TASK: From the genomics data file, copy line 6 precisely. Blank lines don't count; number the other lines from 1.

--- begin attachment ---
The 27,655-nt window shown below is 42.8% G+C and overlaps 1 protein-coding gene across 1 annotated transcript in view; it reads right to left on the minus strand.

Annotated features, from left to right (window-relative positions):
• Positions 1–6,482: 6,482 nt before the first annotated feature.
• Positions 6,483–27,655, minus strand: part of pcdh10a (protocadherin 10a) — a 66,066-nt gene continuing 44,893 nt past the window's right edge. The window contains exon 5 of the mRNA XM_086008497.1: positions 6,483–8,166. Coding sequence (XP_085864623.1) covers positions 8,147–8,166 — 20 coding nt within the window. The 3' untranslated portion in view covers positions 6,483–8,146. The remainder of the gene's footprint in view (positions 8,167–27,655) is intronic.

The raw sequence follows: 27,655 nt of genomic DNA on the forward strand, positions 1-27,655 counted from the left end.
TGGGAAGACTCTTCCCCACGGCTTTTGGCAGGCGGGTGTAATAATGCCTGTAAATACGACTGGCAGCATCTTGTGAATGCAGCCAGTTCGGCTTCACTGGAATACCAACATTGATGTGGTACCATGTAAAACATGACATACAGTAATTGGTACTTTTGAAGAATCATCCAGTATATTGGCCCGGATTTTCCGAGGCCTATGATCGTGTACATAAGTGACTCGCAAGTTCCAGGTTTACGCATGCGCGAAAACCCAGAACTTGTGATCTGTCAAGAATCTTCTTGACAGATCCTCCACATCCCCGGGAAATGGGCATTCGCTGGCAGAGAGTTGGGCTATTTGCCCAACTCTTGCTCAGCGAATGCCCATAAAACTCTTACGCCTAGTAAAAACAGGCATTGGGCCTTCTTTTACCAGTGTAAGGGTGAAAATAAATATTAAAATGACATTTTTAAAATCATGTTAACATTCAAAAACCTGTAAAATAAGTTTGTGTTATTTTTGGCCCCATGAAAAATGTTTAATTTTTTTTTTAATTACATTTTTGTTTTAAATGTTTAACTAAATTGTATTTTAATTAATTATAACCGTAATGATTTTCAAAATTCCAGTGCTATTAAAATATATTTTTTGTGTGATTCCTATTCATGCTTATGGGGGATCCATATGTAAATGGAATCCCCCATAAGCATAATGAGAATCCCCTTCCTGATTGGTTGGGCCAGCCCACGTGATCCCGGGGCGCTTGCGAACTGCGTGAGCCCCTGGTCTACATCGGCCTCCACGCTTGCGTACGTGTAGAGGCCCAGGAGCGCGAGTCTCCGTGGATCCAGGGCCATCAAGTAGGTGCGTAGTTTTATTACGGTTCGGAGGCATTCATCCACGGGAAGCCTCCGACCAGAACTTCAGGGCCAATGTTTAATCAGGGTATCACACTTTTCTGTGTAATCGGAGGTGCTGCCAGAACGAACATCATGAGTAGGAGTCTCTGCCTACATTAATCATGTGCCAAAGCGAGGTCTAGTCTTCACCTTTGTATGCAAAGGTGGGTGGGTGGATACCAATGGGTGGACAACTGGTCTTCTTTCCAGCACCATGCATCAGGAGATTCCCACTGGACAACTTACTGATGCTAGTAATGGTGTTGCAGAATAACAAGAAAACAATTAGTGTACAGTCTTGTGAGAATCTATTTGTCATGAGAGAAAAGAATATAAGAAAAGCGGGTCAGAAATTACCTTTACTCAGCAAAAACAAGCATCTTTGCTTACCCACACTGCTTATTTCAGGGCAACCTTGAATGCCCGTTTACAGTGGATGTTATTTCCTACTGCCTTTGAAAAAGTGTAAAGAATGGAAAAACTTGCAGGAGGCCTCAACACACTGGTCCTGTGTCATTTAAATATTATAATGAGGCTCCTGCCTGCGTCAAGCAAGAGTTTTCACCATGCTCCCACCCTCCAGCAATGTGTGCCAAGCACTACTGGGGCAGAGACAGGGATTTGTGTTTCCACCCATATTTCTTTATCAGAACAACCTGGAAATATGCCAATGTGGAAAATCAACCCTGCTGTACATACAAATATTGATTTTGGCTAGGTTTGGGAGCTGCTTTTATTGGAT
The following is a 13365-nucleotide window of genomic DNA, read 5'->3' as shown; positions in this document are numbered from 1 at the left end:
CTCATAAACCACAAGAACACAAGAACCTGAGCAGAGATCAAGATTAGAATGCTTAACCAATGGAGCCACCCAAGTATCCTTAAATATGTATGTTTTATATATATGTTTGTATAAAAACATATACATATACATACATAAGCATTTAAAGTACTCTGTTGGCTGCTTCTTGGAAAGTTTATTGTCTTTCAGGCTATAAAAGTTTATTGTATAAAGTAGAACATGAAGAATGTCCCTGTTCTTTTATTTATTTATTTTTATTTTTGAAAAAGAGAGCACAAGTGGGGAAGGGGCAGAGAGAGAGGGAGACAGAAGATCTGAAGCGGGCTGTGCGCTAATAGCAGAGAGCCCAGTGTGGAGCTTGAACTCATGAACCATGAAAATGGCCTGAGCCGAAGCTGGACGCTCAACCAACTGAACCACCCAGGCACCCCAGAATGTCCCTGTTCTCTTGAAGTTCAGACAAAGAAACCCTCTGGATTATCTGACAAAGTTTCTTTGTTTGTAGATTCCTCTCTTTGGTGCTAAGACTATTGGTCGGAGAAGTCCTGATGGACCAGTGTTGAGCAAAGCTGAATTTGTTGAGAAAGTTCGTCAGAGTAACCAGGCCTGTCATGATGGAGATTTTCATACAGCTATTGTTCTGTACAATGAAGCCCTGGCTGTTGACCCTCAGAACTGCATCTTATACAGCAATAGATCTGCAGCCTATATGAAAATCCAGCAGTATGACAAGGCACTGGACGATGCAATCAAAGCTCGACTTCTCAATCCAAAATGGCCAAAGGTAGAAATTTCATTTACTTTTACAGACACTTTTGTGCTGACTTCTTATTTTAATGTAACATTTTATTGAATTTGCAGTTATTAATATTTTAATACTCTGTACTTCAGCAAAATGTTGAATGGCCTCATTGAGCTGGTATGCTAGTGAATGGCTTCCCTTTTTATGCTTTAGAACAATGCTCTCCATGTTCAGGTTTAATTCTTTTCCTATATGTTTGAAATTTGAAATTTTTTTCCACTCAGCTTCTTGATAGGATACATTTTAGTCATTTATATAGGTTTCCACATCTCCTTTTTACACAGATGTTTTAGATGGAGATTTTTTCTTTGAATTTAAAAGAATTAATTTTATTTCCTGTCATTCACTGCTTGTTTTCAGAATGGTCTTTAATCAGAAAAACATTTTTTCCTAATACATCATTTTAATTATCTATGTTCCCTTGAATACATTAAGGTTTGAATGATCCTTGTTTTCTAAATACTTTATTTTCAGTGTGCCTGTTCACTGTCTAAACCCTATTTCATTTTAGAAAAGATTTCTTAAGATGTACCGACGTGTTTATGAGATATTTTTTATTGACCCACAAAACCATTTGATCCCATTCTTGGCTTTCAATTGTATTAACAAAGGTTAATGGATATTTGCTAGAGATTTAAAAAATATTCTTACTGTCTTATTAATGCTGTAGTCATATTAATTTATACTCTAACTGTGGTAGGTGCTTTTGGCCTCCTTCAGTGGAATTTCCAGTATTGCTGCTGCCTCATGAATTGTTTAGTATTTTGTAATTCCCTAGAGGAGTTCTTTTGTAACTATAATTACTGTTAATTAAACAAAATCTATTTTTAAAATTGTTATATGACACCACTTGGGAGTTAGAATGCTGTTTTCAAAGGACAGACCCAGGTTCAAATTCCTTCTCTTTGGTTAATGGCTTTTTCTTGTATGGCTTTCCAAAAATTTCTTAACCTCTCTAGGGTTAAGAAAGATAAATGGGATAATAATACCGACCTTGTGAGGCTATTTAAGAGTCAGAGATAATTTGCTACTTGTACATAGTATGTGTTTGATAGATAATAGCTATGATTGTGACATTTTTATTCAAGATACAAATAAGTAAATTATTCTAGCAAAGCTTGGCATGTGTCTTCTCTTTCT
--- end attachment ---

TGGGAAGACTCTTCCCCACGGCTTTTGGCAGGCGGGTGTAATAATGCCTGTAAATACGACTGGCAGCATCTTGTGAATGCAGCCAGTTCGGCTTCACTGGAATACCAACATTGATGTGGTACCATGTAAAACATGACATACAGTAATTGGTACTTTTGAAGAATCATCCAGTATATTGGCCCGGATTTTCCGAGGCCTATGATCGTGTACATAAGTGACTCGCAAGTTCCAGGTTTACGCATGCGCGAAAACCCAGAACTTGTGATCTGTCAAGAATCTTCTTGACAGATCCTCCACATCCCCGGGAAATGGGCATTCGCTGGCAGAGAGTTGGGCTATTTGCCCAACTCTTGCTCAGCGAATGCCCATAAAACTCTTACGCCTAGTAAAAACAGGCATTGGGCCTTCTTTTACCAGTGTAAGGGTGAAAATAAATATTAAAATGACATTTTTAAAATCATGTTAACATTCAAAAACCTGTAAAATAAGTTTGTGTTATTTTTGGCCCCATGAAAAATGTTTAATTTTTTTTTTAATTACATTTTTGTTTTAAATGTTTAACTAAATTGTATTTTAATTAATTATAACCGTAATGATTTTCAAAATTCCAGTGCTATTAAAATATATTTTTTGTGTGATTCCTATTCATGCTTATGGGGGATCCATATGTAAATGGAATCCCCCATAAGCATAATGAGAATCCCCTTCCTGATTGGTTGGGCCAGCCCACGTGATCCCGGGGCGCTTGCGAACTGCGTGAGCCCCTGGTCTACATCGGCCTCCACGCTTGCGTACGTGTAGAGGCCCAGGAGCGCGAGTCTCCGTGGATCCAGGGCCATCAAGTAGGTGCGTAGTTTTATTACGGTTCGGAGGCATTCATCCACGGGAAGCCTCCGACCAGAACTTCAGGGCCAATGTTTAATCAGGGTATCACACTTTTCTGTGTAATCGGAGGTGCTGCCAGAACGAACATCATGAGTAGGAGTCTCTGCCTACATTAATCATGTGCCAAAGCGAGGTCTAGTCTTCACCTTTGTATGCAAAGGTGGGTGGGTGGATACCAATGGGTGGACAACTGGTCTTCTTTCCAGCACCATGCATCAGGAGATTCCCACTGGACAACTTACTGATGCTAGTAATGGTGTTGCAGAATAACAAGAAAACAATTAGTGTACAGTCTTGTGAGAATCTATTTGTCATGAGAGAAAAGAATATAAGAAAAGCGGGTCAGAAATTACCTTTACTCAGCAAAAACAAGCATCTTTGCTTACCCACACTGCTTATTTCAGGGCAACCTTGAATGCCCGTTTACAGTGGATGTTATTTCCTACTGCCTTTGAAAAAGTGTAAAGAATGGAAAAACTTGCAGGAGGCCTCAACACACTGGTCCTGTGTCATTTAAATATTATAATGAGGCTCCTGCCTGCGTCAAGCAAGAGTTTTCACCATGCTCCCACCCTCCAGCAATGTGTGCCAAGCACTACTGGGGCAGAGACAGGGATTTGTGTTTCCACCCATATTTCTTTATCAGAACAACCTGGAAATATGCCAATGTGGAAAATCAACCCTGCTGTACATACAAATATTGATTTTGGCTAGGTTTGGGAGCTGCTTTTATTGGAT